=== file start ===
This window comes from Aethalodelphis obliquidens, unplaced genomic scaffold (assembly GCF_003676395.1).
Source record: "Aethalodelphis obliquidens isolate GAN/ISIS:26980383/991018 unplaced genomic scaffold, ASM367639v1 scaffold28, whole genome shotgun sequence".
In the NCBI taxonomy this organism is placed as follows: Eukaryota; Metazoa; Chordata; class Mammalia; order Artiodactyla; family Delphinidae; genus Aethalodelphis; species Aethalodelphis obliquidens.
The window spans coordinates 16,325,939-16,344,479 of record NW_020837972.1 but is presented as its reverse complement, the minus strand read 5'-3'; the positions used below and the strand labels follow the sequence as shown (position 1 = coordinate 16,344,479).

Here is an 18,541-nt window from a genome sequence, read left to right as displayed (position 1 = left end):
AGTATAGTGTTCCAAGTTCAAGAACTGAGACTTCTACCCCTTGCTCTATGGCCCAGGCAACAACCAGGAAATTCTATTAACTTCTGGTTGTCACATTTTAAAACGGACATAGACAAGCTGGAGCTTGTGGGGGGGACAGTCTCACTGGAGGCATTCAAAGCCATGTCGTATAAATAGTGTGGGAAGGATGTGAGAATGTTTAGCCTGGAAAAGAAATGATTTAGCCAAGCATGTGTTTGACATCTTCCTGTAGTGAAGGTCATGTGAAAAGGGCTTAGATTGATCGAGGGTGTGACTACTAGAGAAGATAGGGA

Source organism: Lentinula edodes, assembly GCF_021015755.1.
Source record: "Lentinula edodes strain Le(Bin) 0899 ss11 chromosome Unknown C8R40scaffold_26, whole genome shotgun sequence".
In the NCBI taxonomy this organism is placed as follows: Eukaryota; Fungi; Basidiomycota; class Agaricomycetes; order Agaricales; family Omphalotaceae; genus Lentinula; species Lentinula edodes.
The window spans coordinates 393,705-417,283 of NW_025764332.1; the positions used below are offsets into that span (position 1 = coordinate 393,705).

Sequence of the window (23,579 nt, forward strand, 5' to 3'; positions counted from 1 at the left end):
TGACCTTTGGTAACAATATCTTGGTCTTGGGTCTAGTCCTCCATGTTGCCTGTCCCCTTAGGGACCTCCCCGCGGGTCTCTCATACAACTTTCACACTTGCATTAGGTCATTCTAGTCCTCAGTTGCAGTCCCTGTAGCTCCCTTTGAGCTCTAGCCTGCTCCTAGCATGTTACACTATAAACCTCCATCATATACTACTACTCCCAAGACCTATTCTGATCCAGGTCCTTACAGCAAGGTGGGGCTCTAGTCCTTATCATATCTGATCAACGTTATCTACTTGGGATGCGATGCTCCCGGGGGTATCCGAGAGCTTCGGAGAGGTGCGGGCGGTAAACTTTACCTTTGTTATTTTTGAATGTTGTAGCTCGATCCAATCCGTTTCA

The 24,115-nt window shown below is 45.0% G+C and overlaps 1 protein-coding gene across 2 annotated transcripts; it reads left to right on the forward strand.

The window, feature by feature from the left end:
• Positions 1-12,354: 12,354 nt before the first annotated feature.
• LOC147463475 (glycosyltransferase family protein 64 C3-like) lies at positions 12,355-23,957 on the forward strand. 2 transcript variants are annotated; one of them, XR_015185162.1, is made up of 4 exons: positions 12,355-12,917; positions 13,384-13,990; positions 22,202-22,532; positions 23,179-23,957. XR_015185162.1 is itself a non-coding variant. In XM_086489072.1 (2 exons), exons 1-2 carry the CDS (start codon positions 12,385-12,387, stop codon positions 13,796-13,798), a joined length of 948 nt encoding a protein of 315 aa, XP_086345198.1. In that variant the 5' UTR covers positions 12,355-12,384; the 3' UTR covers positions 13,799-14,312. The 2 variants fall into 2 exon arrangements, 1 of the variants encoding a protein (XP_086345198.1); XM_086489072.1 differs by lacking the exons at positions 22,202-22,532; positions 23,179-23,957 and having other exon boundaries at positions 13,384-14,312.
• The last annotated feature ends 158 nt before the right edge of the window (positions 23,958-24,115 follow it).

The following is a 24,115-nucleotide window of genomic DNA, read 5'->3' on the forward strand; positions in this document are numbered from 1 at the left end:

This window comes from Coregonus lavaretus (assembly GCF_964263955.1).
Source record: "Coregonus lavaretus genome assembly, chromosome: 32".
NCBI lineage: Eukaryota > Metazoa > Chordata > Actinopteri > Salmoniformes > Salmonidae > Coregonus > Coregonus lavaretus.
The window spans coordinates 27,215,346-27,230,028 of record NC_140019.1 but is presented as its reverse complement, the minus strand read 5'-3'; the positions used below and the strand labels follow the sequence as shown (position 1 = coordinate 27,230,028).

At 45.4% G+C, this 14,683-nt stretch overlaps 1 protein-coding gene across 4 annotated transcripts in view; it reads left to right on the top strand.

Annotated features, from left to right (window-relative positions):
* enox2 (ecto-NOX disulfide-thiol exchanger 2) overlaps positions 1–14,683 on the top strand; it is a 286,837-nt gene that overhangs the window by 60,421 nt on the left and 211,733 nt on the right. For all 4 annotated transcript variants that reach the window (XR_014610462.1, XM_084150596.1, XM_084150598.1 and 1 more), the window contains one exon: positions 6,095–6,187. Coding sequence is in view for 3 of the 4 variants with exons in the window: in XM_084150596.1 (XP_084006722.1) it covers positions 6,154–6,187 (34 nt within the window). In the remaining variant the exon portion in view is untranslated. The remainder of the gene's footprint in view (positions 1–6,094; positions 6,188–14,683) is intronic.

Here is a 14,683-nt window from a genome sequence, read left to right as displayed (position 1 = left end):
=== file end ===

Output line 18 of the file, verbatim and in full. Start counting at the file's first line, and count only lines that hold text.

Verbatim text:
The following is a 24,115-nucleotide window of genomic DNA, read 5'->3' on the forward strand; positions in this document are numbered from 1 at the left end: